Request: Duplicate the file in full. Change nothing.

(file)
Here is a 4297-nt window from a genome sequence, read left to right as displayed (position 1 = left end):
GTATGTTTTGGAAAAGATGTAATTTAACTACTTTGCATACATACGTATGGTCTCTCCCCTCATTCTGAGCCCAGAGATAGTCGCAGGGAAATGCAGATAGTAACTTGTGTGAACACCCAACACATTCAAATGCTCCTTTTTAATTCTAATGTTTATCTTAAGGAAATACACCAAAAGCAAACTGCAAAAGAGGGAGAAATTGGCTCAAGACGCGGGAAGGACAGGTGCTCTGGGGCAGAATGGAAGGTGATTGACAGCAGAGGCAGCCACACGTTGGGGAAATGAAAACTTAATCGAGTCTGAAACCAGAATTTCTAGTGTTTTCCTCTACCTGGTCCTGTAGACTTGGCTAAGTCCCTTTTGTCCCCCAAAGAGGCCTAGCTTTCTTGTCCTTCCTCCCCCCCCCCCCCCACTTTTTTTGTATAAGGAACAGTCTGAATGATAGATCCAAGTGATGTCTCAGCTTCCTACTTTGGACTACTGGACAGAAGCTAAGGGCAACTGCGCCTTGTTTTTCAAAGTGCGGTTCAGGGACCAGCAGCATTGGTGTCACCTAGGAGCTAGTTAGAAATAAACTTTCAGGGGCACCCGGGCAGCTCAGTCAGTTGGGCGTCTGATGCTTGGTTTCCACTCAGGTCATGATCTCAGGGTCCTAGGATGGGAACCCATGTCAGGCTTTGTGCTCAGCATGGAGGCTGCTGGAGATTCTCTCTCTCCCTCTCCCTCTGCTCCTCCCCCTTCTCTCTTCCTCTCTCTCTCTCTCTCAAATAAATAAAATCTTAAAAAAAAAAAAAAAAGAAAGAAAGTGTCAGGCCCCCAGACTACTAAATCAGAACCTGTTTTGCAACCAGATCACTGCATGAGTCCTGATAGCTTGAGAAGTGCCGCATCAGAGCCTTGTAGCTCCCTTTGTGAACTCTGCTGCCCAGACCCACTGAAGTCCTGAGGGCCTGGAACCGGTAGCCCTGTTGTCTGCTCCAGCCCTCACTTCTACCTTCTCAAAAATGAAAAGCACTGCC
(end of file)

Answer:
Here is a 4297-nt window from a genome sequence, read left to right as displayed (position 1 = left end):
GTATGTTTTGGAAAAGATGTAATTTAACTACTTTGCATACATACGTATGGTCTCTCCCCTCATTCTGAGCCCAGAGATAGTCGCAGGGAAATGCAGATAGTAACTTGTGTGAACACCCAACACATTCAAATGCTCCTTTTTAATTCTAATGTTTATCTTAAGGAAATACACCAAAAGCAAACTGCAAAAGAGGGAGAAATTGGCTCAAGACGCGGGAAGGACAGGTGCTCTGGGGCAGAATGGAAGGTGATTGACAGCAGAGGCAGCCACACGTTGGGGAAATGAAAACTTAATCGAGTCTGAAACCAGAATTTCTAGTGTTTTCCTCTACCTGGTCCTGTAGACTTGGCTAAGTCCCTTTTGTCCCCCAAAGAGGCCTAGCTTTCTTGTCCTTCCTCCCCCCCCCCCCCCACTTTTTTTGTATAAGGAACAGTCTGAATGATAGATCCAAGTGATGTCTCAGCTTCCTACTTTGGACTACTGGACAGAAGCTAAGGGCAACTGCGCCTTGTTTTTCAAAGTGCGGTTCAGGGACCAGCAGCATTGGTGTCACCTAGGAGCTAGTTAGAAATAAACTTTCAGGGGCACCCGGGCAGCTCAGTCAGTTGGGCGTCTGATGCTTGGTTTCCACTCAGGTCATGATCTCAGGGTCCTAGGATGGGAACCCATGTCAGGCTTTGTGCTCAGCATGGAGGCTGCTGGAGATTCTCTCTCTCCCTCTCCCTCTGCTCCTCCCCCTTCTCTCTTCCTCTCTCTCTCTCTCTCAAATAAATAAAATCTTAAAAAAAAAAAAAAAAGAAAGAAAGTGTCAGGCCCCCAGACTACTAAATCAGAACCTGTTTTGCAACCAGATCACTGCATGAGTCCTGATAGCTTGAGAAGTGCCGCATCAGAGCCTTGTAGCTCCCTTTGTGAACTCTGCTGCCCAGACCCACTGAAGTCCTGAGGGCCTGGAACCGGTAGCCCTGTTGTCTGCTCCAGCCCTCACTTCTACCTTCTCAAAAATGAAAAGCACTGCC